The ease with which anyone with access to a smartphone or tablet can create their own video content was recently demonstrated when MP Chuka Umunna announced his intention to stand for the Labour leadership with a YouTube posting.
Chuka's video may yet be reassessed as a masterpiece of gritty cinema verite, filmed on the windswept mean streets of Swindon, but it didn't set the world alight. The shaky camera and blustery sound was a bit amateurish to be honest, and Chuka removed himself from the race a couple of days later. No connection, I'm sure.
It's easy to be flippant about such attempts to communicate more widely, but brands are finding themselves facing a similar set of issues as they tackle the area of social video. The combination of low production costs, instant access to an audience, and the social factor is absolutely irresistible. There is the potential for a message to go absolutely everywhere... or absolutely nowhere.
The difference is great content, and getting that right is not always easy, especially where budgets are tight. Sporting events are a particular area where social video has potential to explode. Engaging with an already enthusiastic audience makes sense as brands seek to capitalise on sponsorship rights or just being present at an event.
Major brands throw big money at key sporting events in a bid to outdo their competitors. Look at the World Cup and the Olympics where shareable content is starting to become as important as traditional media channels like TV and print. The reasons are well rehearsed: growing use of smartphones and tablets, a socially aware audience keen to share information and entertainment with their network, and the bandwidth to deliver streaming content.
Shakira and Activia teamed up ahead of Brazil 2014 to produce the most shared ad of all time. The song La La La (they don't write them like that anymore) clocked up almost six million shares on Twitter and Facebook in about two months, raising funds for the World Food Programme's school meals project in the process. The appearance of soccer superstars such as Lionel Messi, Neymar and Cesc Fabregas no doubt helped. But how can you compete if your budget doesn't stretch to their appearance fees?
Achieving standout is getting tougher all the time, as more brands go down the branded content route, but the rules remain the same. Everything has to start with a great idea that will intrigue, inform or entertain people.
For brands to achieve cut through they have to do something that get people's attention, holds it for a few minutes and then makes them want to do something about it - share the content, comment on it, or even buy the product. TV cynics used to moan that the best thing on the idiot box was the ads, and that's how brands now have to think. They have to consider themselves as content producers and broadcasters.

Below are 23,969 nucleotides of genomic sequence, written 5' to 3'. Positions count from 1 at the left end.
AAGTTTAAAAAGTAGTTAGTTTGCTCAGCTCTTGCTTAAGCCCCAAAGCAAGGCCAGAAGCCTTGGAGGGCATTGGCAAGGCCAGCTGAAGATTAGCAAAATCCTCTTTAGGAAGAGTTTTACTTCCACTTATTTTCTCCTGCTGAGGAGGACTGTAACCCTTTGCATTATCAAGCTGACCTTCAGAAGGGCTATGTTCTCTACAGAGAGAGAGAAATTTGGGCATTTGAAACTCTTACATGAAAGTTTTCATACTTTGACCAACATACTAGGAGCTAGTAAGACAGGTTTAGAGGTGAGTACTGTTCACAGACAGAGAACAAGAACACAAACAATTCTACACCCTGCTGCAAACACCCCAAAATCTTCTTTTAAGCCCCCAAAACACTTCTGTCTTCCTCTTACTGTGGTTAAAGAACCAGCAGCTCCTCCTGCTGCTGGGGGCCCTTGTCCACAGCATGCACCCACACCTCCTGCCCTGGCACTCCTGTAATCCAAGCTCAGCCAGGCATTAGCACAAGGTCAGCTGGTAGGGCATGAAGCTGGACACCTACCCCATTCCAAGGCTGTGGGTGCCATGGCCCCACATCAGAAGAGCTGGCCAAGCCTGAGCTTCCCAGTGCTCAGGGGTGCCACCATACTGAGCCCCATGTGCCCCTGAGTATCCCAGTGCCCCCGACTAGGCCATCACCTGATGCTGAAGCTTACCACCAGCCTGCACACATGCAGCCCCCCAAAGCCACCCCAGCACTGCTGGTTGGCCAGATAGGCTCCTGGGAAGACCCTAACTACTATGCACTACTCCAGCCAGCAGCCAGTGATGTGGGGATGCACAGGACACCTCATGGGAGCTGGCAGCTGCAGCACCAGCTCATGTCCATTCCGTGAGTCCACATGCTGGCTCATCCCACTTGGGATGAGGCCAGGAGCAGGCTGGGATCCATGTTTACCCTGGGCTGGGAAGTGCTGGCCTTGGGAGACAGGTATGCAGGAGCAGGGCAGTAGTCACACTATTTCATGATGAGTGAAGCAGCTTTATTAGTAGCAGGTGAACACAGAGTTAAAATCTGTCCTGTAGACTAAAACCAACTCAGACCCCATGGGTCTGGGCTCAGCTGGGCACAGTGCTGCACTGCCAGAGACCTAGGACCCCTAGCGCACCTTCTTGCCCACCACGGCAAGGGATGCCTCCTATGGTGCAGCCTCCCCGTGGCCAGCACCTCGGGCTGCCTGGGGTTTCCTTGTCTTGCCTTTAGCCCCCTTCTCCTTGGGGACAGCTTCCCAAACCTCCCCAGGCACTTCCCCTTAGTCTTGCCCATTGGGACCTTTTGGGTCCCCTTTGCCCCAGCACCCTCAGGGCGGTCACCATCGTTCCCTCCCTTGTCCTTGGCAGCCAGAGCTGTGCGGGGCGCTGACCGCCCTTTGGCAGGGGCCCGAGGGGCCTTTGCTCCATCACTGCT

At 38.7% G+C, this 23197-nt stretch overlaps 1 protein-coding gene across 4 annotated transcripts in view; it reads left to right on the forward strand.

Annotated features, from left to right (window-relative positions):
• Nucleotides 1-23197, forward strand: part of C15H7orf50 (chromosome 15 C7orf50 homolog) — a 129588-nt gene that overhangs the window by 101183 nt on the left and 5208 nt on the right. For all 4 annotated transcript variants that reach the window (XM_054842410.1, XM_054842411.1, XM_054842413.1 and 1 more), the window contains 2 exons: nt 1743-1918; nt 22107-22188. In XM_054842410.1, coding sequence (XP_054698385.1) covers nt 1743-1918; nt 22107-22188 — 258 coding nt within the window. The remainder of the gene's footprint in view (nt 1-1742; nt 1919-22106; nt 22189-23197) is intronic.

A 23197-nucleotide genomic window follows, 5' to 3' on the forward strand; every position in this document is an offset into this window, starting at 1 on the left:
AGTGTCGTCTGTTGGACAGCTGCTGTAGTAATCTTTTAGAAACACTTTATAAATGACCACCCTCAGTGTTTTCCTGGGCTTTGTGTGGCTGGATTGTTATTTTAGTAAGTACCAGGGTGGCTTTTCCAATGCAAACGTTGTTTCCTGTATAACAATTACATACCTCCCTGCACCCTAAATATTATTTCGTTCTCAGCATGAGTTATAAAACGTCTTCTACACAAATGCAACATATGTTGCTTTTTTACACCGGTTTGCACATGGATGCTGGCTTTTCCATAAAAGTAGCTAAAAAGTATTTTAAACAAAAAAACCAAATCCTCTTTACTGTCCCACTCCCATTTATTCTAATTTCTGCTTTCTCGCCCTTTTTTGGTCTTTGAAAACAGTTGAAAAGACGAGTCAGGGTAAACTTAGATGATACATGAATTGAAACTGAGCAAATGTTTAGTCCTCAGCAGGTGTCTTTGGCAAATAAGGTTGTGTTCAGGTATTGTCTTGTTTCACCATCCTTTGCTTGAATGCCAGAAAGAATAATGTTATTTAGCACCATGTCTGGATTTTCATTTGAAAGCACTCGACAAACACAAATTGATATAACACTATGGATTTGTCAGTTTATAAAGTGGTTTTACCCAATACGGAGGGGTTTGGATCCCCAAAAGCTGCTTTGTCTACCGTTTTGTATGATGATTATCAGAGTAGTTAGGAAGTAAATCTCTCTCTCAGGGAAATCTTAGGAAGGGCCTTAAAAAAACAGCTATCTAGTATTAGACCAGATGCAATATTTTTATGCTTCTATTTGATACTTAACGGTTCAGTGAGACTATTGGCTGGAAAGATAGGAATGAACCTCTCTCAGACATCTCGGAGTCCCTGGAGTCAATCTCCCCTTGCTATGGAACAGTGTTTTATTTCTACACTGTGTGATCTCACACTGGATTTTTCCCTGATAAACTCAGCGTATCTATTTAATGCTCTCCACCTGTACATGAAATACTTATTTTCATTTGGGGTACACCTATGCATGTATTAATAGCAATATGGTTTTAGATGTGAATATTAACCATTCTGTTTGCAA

Technology has removed the barrier to getting a message directly into people's hands. Twitter has introduced Meerkat and Periscope to make streaming video easier from a Tweet easier, and other platforms such as Amplify and Grabyo are extending the opportunities for using video in communications. Now brands just need to work out what they want to say.
Done properly, video can be an incredibly powerful tool for brands. A spoof SunLife video ad for beard insurance on April Fools Day this year lead to 25,000 enquiring about the fictitious product, as well as 50,000 views on Facebook and 6,000 shares.
When bookmaker Coral wanted to make a splash at the biggest horse racing event of the year, Cheltenham, it knew it couldn't outspend its bigger rivals - it had to outsmart them. It came up with CheltenHAM, a parallel festival of miniature pig racing. A specially designed pig racecourse, complete with jumps and winners paddock was built and pigs raced in their own mini silks. Each day of the festival, an edited race, complete with onboard shots from the 'Ham Cam' was seeded into Coral's social channels offering the chance to win real bets at the festival.
CheltenHAM captured the mindset of racegoers perfectly - it was funny and up for the craic, while at the same time enhancing their experience. Amid a flurry of competing voices on social media, it stood out claiming 28% share of voice compared with the next best placed betting brand on 16%. It did this by engaging new audiences without alienating traditionalists.
According to the Content Marketing Association, about half of people interact with a Tweet with visual content, and Tweets with images are 35% more likely to be retweeted. But knowing this fact and acting on it effectively are two different things. Content is king - it might be a cliche, but it doesn't make it any less true. Are you taking notes Chuka?